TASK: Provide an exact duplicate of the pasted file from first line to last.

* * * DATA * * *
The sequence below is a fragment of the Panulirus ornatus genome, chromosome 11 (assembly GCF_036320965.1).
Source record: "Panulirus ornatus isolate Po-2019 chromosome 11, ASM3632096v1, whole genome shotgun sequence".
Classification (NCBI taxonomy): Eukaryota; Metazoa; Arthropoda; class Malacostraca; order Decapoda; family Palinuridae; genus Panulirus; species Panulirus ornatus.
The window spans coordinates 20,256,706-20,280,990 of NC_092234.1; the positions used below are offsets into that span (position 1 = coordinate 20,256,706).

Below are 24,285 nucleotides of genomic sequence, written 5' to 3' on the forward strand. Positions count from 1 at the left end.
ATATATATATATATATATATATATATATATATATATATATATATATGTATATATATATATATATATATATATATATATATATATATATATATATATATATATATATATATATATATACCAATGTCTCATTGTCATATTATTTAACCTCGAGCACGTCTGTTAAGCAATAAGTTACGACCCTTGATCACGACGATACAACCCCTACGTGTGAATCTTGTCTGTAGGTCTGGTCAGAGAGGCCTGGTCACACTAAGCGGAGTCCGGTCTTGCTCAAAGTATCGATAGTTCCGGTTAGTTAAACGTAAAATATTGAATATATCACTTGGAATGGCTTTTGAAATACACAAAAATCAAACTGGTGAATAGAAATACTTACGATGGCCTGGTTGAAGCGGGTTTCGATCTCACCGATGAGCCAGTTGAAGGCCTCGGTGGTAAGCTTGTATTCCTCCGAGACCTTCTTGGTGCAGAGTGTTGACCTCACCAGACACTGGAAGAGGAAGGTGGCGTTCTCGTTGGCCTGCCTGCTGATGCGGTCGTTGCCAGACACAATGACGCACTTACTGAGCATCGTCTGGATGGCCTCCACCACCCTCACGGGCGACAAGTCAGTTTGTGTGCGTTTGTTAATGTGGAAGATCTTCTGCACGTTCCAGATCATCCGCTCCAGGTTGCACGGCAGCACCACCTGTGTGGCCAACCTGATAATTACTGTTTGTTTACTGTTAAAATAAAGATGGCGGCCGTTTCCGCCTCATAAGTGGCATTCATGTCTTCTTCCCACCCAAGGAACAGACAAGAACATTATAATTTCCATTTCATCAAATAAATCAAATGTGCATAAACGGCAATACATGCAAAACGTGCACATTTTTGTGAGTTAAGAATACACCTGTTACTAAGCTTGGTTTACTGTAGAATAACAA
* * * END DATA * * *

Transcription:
The sequence below is a fragment of the Panulirus ornatus genome, chromosome 11 (assembly GCF_036320965.1).
Source record: "Panulirus ornatus isolate Po-2019 chromosome 11, ASM3632096v1, whole genome shotgun sequence".
Classification (NCBI taxonomy): Eukaryota; Metazoa; Arthropoda; class Malacostraca; order Decapoda; family Palinuridae; genus Panulirus; species Panulirus ornatus.
The window spans coordinates 20,256,706-20,280,990 of NC_092234.1; the positions used below are offsets into that span (position 1 = coordinate 20,256,706).

Below are 24,285 nucleotides of genomic sequence, written 5' to 3' on the forward strand. Positions count from 1 at the left end.
ATATATATATATATATATATATATATATATATATATATATATATATGTATATATATATATATATATATATATATATATATATATATATATATATATATATATATATATATATATATACCAATGTCTCATTGTCATATTATTTAACCTCGAGCACGTCTGTTAAGCAATAAGTTACGACCCTTGATCACGACGATACAACCCCTACGTGTGAATCTTGTCTGTAGGTCTGGTCAGAGAGGCCTGGTCACACTAAGCGGAGTCCGGTCTTGCTCAAAGTATCGATAGTTCCGGTTAGTTAAACGTAAAATATTGAATATATCACTTGGAATGGCTTTTGAAATACACAAAAATCAAACTGGTGAATAGAAATACTTACGATGGCCTGGTTGAAGCGGGTTTCGATCTCACCGATGAGCCAGTTGAAGGCCTCGGTGGTAAGCTTGTATTCCTCCGAGACCTTCTTGGTGCAGAGTGTTGACCTCACCAGACACTGGAAGAGGAAGGTGGCGTTCTCGTTGGCCTGCCTGCTGATGCGGTCGTTGCCAGACACAATGACGCACTTACTGAGCATCGTCTGGATGGCCTCCACCACCCTCACGGGCGACAAGTCAGTTTGTGTGCGTTTGTTAATGTGGAAGATCTTCTGCACGTTCCAGATCATCCGCTCCAGGTTGCACGGCAGCACCACCTGTGTGGCCAACCTGATAATTACTGTTTGTTTACTGTTAAAATAAAGATGGCGGCCGTTTCCGCCTCATAAGTGGCATTCATGTCTTCTTCCCACCCAAGGAACAGACAAGAACATTATAATTTCCATTTCATCAAATAAATCAAATGTGCATAAACGGCAATACATGCAAAACGTGCACATTTTTGTGAGTTAAGAATACACCTGTTACTAAGCTTGGTTTACTGTAGAATAACAA